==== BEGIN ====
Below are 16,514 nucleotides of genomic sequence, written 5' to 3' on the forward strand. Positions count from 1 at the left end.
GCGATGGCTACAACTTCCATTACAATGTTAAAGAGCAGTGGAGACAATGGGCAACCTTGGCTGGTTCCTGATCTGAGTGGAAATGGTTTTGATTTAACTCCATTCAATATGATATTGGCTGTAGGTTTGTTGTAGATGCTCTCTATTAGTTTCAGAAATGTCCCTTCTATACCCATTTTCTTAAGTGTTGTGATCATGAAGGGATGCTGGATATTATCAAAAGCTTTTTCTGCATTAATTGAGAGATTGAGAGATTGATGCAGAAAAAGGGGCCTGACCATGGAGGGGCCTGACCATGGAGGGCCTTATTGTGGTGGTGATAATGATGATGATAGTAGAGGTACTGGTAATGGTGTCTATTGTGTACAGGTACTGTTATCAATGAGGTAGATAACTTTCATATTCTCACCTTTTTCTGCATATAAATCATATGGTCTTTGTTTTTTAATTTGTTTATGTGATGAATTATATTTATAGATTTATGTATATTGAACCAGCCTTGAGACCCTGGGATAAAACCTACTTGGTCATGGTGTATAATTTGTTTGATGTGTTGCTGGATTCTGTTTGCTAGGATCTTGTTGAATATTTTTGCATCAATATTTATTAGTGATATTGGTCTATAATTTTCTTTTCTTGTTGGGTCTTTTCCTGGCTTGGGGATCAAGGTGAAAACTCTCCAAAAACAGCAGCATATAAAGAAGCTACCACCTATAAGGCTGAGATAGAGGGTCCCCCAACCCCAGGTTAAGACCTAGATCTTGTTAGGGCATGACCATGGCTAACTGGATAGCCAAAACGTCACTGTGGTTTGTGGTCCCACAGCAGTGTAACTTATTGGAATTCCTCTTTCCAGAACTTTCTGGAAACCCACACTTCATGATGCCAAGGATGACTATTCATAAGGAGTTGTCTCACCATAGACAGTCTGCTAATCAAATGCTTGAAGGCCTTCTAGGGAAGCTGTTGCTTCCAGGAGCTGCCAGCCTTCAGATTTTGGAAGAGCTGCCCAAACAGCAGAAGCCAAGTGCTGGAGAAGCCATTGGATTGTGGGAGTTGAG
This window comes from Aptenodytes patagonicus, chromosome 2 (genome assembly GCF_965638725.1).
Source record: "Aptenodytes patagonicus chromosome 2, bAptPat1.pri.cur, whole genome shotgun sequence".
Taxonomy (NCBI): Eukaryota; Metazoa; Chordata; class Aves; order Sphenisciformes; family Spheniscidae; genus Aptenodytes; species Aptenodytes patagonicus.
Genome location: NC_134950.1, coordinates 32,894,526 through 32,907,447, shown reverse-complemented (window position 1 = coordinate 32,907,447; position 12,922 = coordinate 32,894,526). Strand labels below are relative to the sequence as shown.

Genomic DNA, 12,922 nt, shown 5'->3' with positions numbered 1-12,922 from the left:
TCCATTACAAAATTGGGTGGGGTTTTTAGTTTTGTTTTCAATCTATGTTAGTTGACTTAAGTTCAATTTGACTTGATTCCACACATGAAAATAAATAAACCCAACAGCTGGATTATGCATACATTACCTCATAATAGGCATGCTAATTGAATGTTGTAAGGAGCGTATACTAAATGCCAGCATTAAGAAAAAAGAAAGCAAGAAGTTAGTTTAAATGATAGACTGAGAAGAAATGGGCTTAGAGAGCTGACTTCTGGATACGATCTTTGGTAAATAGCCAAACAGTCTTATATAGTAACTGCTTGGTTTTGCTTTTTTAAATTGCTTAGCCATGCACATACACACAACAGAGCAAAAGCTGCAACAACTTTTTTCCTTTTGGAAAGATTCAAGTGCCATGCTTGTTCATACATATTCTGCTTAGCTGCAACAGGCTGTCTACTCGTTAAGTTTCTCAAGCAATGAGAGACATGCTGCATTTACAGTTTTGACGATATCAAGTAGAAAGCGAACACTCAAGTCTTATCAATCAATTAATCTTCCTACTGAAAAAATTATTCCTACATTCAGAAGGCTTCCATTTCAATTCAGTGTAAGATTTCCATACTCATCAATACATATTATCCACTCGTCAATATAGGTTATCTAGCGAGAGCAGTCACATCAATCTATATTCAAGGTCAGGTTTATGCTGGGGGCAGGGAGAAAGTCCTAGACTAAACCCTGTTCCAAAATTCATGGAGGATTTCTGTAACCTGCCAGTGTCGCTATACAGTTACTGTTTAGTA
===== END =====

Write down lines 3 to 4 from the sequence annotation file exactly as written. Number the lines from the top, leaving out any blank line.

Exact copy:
This window comes from Aptenodytes patagonicus, chromosome 2 (genome assembly GCF_965638725.1).
Source record: "Aptenodytes patagonicus chromosome 2, bAptPat1.pri.cur, whole genome shotgun sequence".